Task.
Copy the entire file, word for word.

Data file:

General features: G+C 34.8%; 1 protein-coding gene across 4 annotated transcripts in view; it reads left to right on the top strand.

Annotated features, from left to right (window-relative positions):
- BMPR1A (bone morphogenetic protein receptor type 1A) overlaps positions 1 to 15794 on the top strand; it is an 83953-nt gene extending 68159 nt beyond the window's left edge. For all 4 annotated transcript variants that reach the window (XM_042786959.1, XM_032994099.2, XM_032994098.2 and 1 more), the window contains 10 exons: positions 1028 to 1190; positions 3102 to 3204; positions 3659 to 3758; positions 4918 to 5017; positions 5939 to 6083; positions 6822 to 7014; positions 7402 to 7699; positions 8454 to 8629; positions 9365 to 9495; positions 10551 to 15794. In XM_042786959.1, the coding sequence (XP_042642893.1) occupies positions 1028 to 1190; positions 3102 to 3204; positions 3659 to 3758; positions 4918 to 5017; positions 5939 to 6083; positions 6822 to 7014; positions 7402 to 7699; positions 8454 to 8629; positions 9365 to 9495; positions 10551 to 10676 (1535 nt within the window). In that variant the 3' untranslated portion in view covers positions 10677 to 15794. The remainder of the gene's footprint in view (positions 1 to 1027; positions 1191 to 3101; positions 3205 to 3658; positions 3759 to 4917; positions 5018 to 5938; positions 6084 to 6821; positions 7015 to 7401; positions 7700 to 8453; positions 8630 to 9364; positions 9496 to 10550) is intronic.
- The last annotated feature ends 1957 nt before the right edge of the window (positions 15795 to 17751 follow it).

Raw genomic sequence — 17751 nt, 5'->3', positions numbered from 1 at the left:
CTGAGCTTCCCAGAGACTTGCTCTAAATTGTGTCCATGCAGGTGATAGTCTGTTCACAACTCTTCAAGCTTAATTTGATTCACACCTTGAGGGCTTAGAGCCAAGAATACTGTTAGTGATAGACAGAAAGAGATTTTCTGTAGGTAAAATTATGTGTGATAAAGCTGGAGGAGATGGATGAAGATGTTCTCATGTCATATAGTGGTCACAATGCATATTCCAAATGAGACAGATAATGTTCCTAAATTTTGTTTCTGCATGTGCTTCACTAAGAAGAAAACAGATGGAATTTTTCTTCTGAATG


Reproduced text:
General features: G+C 34.8%; 1 protein-coding gene across 4 annotated transcripts in view; it reads left to right on the top strand.

Annotated features, from left to right (window-relative positions):
- BMPR1A (bone morphogenetic protein receptor type 1A) overlaps positions 1 to 15794 on the top strand; it is an 83953-nt gene extending 68159 nt beyond the window's left edge. For all 4 annotated transcript variants that reach the window (XM_042786959.1, XM_032994099.2, XM_032994098.2 and 1 more), the window contains 10 exons: positions 1028 to 1190; positions 3102 to 3204; positions 3659 to 3758; positions 4918 to 5017; positions 5939 to 6083; positions 6822 to 7014; positions 7402 to 7699; positions 8454 to 8629; positions 9365 to 9495; positions 10551 to 15794. In XM_042786959.1, the coding sequence (XP_042642893.1) occupies positions 1028 to 1190; positions 3102 to 3204; positions 3659 to 3758; positions 4918 to 5017; positions 5939 to 6083; positions 6822 to 7014; positions 7402 to 7699; positions 8454 to 8629; positions 9365 to 9495; positions 10551 to 10676 (1535 nt within the window). In that variant the 3' untranslated portion in view covers positions 10677 to 15794. The remainder of the gene's footprint in view (positions 1 to 1027; positions 1191 to 3101; positions 3205 to 3658; positions 3759 to 4917; positions 5018 to 5938; positions 6084 to 6821; positions 7015 to 7401; positions 7700 to 8453; positions 8630 to 9364; positions 9496 to 10550) is intronic.
- The last annotated feature ends 1957 nt before the right edge of the window (positions 15795 to 17751 follow it).

Raw genomic sequence — 17751 nt, 5'->3', positions numbered from 1 at the left:
CTGAGCTTCCCAGAGACTTGCTCTAAATTGTGTCCATGCAGGTGATAGTCTGTTCACAACTCTTCAAGCTTAATTTGATTCACACCTTGAGGGCTTAGAGCCAAGAATACTGTTAGTGATAGACAGAAAGAGATTTTCTGTAGGTAAAATTATGTGTGATAAAGCTGGAGGAGATGGATGAAGATGTTCTCATGTCATATAGTGGTCACAATGCATATTCCAAATGAGACAGATAATGTTCCTAAATTTTGTTTCTGCATGTGCTTCACTAAGAAGAAAACAGATGGAATTTTTCTTCTGAATG